THIS FRAGMENT OF THE DOCUMENTARY “EREBUS: OPERATION OVERDUE” IS FOR PROMOTION PURPOSES ONLY. WE DO NOT OWN THE MATERIAL EXCLUSIVELY, BUT HAVE A LICENSE CONTRACT FOR INTERNET STREAMING.
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This is the compelling true story of an extraordinary police operation on Antartica. On 28 November 1979, a jet carrying 257 passengers crashed into Mount Erebus, Antarctica. Within hours, 11 ordinary New Zealand police officers were called to duty. Soon after travelling to the coldest place on earth to deal with one of the worlds worst air disasters, they started recovering the victims. An investigation team tried to uncover the mystery of how a jet could fly into the second highest volcano in Antartica. For the first time, senior staff from Air New Zealand share the inside story.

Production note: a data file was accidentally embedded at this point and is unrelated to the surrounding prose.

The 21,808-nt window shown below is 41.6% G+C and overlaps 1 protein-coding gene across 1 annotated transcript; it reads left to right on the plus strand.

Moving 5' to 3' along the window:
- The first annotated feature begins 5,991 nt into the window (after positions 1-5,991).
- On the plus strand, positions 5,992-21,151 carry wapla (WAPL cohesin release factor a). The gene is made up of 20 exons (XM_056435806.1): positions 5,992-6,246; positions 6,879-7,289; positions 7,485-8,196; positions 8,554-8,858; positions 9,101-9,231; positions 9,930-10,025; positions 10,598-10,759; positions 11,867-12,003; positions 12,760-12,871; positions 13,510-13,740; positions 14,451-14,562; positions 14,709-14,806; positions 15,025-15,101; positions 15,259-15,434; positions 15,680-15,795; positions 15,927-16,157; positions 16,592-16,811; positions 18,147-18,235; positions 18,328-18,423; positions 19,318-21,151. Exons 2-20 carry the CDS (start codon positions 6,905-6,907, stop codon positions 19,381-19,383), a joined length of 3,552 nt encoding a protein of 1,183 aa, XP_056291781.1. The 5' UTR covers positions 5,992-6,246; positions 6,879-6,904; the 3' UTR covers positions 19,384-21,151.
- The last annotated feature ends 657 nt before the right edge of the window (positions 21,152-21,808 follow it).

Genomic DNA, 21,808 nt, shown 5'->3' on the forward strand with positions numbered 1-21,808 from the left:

Mount Erebus Disaster
Air New Zealand Flight 901 was a New Zealand Antartic sightseeing flight that collided with Mount Erebus on Ross Island, Antartica, killing all 257 people on board. The recovery effort of Flight 901 was called Operation Overdue. Efforts for recovery were extensive. A team of New Zealand Police officers and a Mountain Face Rescue team were dispatched. The body recovering and identification teams all spent about a week camped in polar tents amid the wreckage and dead bodies, maintaining a 24 hour work schedule. After further investigating the crash, a royal commission of inquiry reported that the accident was caused by a correction made to the coordinates of the flight path the night before the disaster, coupled with a crucial failure to inform the flight crew of the change, with the result that the aircraft, instead of being directed by computer down McMurdo Sound, was re-routed into the path of Mount Erebus.